I have translated Kostas' post to the SELAS forum. I have kept his use of the first person.
Voronya - Krubera 2005
Hello to all our readers!
After almost three weeks of waiting and silence, the time has come to write a few words about the expedition and to recount the events which took place...
2-7-2005 to 8-7-2005
Athens - Moscow - Sochi and the…obligatory excursions
The adventure began on the first day and continued until the very last… Due to a typo on our visa, we needed to ease our way through the borders by paying! At Sochi we learnt that the paperwork for crossing into Abkhazia / Georgia was not yet sorted out… we were tied down at the Geographic service and made excursions on every day up to the third day... then the local police relieved the members of the Polish team of some of the weight of their wallets through clear extortion to the tune of 100 euro a head - 300 euro in total. This event made us restrain our movements somewhat and so the days passed and our morale dropped.
It is a fact that to visit Russia you got to have strong nerves and a lot of self-control. You are always going to be a potential victim of extortion, and everyone, especially the police, will try to make money through your presence, often putting you through humiliating and unpleasant circumstances. You have to be aware of how much it is necessary to give and to whom, but the trial and error process of learning is tough... The learning process is especially difficult as very few Russian speak English.
Everyone figured it out in the end, or heard through others. Three of the four members of the expedition (Elias, Methodios and Kostas) decided in the end on the sixth day to enter Abkhazia. The delay in crossing was delaying the whole of the "Zazarkalye 2005" expedition (Zazarkalye means "Behind the mirror") since we were members of the survey team which could not get started if we could not get to base camp. ...For obvious reasons we decided to put in place a "radio silence" with no news going out to anywhere until our safe return to Greece.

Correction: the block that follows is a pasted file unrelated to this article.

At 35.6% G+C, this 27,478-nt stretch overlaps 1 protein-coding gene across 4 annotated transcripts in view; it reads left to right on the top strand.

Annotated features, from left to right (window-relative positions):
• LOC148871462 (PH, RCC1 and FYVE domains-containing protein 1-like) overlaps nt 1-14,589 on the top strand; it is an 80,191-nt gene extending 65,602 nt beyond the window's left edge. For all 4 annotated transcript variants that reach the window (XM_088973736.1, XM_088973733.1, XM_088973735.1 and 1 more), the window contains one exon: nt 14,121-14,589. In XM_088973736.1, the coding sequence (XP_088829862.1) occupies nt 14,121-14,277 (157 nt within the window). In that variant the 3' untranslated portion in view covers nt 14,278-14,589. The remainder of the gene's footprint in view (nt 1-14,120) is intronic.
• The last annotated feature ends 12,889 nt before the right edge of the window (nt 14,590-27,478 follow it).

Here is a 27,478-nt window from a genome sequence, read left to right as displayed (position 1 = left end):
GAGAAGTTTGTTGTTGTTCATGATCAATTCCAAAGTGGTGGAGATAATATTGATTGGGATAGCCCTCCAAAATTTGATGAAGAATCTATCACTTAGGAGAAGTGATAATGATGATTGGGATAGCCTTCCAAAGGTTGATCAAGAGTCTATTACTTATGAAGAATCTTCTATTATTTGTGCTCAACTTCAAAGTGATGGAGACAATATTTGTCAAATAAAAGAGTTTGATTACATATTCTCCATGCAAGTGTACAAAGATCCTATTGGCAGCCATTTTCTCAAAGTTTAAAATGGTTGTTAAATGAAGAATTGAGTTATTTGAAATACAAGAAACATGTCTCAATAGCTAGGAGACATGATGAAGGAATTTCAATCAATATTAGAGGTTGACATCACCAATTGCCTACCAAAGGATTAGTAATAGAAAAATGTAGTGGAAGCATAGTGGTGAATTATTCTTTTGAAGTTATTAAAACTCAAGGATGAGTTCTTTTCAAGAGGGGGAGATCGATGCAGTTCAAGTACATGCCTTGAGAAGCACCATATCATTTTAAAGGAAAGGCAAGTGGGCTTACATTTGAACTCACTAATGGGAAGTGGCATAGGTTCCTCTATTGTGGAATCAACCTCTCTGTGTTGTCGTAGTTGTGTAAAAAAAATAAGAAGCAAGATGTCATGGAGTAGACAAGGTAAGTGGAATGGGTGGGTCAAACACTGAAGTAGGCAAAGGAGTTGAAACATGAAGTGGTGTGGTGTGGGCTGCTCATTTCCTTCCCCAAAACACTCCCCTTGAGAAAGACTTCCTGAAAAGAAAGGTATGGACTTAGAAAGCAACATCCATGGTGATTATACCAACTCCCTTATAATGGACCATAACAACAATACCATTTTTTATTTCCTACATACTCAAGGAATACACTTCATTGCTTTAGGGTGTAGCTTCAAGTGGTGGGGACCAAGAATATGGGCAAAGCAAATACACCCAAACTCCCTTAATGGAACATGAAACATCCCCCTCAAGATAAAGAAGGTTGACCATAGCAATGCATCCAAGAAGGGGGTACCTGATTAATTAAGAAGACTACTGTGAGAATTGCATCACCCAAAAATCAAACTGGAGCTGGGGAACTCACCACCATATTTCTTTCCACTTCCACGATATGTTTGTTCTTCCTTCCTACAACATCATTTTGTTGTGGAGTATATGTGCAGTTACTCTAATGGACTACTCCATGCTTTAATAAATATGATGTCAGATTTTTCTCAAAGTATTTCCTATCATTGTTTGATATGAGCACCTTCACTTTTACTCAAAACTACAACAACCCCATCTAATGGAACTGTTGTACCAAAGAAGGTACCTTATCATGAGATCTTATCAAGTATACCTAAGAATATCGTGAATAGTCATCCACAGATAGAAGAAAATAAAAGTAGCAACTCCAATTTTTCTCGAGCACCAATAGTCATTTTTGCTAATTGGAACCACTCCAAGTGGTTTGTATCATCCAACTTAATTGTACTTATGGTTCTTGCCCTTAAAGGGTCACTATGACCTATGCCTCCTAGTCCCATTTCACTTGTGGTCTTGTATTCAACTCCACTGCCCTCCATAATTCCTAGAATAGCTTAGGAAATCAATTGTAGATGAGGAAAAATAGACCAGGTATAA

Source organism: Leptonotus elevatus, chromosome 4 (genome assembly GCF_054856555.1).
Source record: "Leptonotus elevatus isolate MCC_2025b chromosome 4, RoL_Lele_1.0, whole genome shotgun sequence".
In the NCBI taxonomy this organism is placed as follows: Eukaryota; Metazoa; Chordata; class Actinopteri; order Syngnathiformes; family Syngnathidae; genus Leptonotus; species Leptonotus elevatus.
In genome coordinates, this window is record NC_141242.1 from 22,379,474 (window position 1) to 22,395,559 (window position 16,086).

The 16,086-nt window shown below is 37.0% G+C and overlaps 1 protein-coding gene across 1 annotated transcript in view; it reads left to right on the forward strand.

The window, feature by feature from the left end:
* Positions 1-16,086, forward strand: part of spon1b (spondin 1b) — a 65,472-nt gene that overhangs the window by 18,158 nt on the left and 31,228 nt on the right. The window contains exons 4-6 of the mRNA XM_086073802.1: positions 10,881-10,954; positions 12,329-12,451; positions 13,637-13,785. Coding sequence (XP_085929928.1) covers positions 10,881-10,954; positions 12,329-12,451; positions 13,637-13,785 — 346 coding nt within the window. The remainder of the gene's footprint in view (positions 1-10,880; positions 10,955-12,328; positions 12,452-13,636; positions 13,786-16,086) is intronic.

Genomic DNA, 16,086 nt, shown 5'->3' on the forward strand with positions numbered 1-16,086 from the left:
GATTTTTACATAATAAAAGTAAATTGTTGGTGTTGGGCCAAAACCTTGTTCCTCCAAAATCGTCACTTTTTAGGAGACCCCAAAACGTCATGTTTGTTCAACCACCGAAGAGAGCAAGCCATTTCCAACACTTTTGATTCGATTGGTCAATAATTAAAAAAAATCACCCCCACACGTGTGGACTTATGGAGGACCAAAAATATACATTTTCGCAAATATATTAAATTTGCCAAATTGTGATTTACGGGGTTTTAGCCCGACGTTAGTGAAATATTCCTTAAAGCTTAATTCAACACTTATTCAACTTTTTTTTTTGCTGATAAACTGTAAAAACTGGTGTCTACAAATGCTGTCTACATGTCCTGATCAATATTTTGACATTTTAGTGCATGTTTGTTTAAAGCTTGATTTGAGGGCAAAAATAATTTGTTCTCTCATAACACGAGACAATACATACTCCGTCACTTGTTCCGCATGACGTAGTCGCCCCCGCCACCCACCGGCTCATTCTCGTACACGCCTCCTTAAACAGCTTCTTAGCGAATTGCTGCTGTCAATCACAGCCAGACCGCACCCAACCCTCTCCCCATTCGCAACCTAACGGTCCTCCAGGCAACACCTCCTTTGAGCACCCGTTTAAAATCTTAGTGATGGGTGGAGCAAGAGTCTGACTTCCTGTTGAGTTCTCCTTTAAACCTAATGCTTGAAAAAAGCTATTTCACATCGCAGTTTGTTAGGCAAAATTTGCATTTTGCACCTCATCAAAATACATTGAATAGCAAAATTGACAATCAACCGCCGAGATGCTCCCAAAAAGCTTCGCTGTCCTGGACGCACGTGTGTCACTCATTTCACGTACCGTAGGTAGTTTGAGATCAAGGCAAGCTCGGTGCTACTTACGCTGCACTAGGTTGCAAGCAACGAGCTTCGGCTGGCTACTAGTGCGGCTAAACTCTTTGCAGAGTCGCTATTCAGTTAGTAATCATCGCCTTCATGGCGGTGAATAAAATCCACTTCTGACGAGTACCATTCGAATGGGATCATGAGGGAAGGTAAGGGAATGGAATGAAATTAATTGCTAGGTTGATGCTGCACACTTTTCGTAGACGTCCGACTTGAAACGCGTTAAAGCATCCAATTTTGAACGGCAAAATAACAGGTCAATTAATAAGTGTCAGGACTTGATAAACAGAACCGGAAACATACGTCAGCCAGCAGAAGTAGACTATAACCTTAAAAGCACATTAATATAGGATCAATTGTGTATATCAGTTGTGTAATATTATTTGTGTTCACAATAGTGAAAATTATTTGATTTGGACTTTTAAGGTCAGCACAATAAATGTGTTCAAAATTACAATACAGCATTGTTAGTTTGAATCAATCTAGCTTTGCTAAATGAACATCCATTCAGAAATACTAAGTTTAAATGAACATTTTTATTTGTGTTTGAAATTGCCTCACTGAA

An unprecedented experience... It was one of those moments one never forgets... It was something like a dance in the darkness, since we were all there with linked arms... Initially, the "crossing" delivered us from the suspense and the wait.
We decided to concentrate on the expedition and to forget about the return despite knowing that it would be more difficult than getting there... The next afternoon we left the beach and loaded ourselves onto the famous truck which would take us to base camp in the Ortobalagan valley. The route which we would cover in the back of the URAL 6x6 was 32 km and the altitude differential was 2000m... The experience lasted four hours (!!!) and was just as we had imagined it from the descriptions of our friends in the past. The scenery we passed was impressive, while the vehicle would swallow up any unevenness in the road surface like they didn't exist.
Ascending the mountain of Prometheus.
The forests of the Caucasus are very rich in foliage, the mountain heavily forested. We realized that there is a lively economy related to forestry in the region, but despite the activity, the forest does not seem to be suffering. A little beyond a small hamlet of shepherds and woodcutters at about 1400m, the forests withdraw giving their place to the Alpine zone. The Alpine zone is very different to the equivalent zone in Greece in that it is far greener. Small meadows and little lakes coupled with large areas of standing snow characterize the landscape.